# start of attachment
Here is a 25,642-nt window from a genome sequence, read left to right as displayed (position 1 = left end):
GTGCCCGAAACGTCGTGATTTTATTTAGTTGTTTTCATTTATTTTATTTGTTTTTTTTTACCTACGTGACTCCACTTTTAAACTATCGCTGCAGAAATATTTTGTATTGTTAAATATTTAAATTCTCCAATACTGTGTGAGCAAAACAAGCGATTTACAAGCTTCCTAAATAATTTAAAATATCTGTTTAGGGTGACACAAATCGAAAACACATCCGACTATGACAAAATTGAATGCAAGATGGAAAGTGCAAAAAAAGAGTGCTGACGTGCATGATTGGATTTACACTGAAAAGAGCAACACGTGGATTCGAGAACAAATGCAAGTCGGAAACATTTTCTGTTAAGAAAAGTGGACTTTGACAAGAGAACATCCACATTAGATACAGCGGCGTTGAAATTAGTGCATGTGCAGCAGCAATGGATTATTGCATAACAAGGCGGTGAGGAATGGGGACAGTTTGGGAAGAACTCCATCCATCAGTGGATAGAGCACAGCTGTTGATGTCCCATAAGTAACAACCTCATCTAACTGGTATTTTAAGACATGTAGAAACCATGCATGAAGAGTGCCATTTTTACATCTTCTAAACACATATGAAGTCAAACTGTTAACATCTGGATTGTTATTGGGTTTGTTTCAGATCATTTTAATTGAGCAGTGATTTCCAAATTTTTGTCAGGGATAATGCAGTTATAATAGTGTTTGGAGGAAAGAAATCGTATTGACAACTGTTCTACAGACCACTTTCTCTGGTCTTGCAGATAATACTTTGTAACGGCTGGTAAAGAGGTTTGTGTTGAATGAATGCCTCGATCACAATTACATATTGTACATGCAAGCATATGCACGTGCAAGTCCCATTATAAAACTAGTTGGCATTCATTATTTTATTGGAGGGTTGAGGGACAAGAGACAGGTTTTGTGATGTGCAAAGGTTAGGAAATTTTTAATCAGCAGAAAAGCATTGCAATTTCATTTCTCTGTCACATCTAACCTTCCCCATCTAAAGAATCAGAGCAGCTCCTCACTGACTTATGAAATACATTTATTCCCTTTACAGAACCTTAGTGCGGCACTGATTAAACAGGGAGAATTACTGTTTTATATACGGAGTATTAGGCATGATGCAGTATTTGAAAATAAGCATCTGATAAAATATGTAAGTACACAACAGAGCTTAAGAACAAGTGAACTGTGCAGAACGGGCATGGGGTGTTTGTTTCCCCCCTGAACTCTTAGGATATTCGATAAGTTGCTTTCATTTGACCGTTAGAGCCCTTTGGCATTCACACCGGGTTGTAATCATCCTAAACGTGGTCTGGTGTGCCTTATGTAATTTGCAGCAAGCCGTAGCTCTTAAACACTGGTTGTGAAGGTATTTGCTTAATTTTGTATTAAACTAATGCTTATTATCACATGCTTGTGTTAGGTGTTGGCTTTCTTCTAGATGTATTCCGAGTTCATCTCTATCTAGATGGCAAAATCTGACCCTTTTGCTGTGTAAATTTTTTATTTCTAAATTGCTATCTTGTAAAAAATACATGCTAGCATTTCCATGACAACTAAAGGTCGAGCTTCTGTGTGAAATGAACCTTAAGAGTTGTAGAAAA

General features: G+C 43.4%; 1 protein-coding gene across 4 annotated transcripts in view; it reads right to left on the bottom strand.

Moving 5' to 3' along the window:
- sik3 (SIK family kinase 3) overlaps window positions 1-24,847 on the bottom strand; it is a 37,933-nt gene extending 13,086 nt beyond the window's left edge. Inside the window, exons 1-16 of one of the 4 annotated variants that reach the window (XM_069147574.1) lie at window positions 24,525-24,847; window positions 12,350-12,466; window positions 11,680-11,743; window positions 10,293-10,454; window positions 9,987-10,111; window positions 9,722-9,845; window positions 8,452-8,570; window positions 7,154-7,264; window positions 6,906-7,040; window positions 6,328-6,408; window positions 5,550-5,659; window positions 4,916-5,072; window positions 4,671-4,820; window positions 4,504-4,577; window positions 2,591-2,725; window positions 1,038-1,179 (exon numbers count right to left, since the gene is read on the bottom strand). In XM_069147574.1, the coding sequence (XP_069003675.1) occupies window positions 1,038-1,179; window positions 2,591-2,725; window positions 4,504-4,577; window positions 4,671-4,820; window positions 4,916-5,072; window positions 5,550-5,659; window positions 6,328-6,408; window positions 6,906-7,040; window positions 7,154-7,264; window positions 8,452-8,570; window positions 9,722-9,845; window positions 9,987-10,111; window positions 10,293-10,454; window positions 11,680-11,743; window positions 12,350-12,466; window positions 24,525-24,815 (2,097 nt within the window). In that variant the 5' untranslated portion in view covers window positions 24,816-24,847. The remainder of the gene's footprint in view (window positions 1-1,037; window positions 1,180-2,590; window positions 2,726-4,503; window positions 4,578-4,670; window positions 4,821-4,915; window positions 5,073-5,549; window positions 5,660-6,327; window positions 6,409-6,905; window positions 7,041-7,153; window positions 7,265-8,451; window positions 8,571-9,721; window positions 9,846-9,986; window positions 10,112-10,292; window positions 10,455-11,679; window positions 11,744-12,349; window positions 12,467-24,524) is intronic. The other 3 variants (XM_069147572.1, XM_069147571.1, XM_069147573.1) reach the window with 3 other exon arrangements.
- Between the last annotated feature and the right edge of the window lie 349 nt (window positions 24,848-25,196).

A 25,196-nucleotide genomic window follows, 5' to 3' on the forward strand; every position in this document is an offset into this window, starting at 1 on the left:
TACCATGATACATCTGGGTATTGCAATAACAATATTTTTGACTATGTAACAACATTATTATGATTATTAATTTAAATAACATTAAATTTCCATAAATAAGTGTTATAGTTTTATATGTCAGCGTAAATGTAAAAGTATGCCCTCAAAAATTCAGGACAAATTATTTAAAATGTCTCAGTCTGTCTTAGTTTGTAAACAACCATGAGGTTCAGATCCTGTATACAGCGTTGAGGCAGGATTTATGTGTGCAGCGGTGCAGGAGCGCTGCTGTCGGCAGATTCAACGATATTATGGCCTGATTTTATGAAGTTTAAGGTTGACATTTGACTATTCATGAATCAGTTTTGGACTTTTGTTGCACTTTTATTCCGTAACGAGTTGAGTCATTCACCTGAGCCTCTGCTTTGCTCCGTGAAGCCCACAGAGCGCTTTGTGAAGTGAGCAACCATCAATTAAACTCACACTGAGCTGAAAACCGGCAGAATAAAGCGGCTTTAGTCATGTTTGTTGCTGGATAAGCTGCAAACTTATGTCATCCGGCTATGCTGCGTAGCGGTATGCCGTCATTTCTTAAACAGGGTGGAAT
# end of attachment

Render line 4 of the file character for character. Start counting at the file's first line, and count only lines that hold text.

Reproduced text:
Moving 5' to 3' along the window: